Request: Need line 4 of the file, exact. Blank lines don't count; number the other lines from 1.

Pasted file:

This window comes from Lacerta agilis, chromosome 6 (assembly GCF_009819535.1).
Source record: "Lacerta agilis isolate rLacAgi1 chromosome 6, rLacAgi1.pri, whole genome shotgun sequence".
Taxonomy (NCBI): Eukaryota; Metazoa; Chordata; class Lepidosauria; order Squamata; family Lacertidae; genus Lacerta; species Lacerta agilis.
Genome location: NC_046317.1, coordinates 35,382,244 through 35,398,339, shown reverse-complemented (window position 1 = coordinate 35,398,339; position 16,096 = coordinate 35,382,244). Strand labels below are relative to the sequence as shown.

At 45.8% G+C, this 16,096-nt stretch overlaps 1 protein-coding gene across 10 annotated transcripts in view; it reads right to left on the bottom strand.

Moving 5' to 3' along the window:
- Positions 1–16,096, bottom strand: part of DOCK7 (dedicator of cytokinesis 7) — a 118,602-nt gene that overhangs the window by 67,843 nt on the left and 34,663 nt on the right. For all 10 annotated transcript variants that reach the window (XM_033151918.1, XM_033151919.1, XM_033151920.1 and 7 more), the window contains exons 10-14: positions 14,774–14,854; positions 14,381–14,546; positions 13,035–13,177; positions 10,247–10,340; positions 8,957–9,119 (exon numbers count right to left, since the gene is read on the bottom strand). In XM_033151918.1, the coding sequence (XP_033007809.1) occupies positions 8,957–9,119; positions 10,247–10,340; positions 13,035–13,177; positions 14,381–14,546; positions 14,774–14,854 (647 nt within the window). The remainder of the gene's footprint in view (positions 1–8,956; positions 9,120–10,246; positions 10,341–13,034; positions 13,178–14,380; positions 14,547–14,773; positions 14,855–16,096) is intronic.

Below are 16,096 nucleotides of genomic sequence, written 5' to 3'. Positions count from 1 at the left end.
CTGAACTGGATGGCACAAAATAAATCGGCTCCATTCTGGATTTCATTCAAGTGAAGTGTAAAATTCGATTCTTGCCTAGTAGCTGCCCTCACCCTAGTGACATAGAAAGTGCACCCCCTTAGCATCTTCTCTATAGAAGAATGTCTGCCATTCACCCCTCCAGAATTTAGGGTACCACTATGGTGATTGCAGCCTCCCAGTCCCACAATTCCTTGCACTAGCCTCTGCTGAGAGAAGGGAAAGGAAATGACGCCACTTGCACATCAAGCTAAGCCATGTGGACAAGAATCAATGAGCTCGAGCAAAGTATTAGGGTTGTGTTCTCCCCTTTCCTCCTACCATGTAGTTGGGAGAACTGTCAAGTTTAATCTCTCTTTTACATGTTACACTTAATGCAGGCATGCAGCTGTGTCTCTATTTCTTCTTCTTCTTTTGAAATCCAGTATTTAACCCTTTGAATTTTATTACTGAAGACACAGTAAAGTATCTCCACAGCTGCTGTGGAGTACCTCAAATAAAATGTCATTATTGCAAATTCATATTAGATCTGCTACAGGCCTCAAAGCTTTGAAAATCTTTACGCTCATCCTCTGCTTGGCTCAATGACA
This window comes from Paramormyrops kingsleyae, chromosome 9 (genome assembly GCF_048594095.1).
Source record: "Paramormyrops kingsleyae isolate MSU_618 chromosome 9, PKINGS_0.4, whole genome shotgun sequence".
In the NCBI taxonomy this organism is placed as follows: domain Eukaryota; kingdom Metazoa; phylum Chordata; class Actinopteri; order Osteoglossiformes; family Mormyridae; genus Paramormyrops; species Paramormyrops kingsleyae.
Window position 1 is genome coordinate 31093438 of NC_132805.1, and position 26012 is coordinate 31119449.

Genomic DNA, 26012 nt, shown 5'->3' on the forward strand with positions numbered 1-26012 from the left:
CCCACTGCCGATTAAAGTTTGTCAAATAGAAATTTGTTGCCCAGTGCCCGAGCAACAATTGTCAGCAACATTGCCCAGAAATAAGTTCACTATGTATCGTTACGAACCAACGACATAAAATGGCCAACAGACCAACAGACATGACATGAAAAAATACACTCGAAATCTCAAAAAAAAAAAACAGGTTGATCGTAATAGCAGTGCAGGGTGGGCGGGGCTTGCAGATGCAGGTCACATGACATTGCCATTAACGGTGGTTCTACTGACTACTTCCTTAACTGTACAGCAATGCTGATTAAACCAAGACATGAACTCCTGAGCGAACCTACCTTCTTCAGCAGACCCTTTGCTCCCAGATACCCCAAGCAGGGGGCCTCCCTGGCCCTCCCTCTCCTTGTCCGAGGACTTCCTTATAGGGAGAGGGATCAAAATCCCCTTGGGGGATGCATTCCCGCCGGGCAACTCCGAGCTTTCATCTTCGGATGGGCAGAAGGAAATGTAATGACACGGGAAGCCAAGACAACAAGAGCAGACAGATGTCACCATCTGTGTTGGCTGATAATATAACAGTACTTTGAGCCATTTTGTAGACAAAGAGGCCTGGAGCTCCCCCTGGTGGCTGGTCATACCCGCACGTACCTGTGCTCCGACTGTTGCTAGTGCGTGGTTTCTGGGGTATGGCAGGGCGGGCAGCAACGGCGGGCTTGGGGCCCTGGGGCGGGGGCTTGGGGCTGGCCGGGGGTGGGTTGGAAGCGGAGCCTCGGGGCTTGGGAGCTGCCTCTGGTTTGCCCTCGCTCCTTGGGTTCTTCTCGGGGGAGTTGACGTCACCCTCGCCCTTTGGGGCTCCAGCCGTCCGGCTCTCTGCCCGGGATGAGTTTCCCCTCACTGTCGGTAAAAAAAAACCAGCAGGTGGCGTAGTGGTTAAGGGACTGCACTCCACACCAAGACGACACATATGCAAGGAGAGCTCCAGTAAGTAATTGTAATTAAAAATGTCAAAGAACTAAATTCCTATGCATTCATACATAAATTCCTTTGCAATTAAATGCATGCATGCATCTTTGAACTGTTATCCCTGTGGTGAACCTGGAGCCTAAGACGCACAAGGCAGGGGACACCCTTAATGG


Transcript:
Genome location: NC_046317.1, coordinates 35,382,244 through 35,398,339, shown reverse-complemented (window position 1 = coordinate 35,398,339; position 16,096 = coordinate 35,382,244). Strand labels below are relative to the sequence as shown.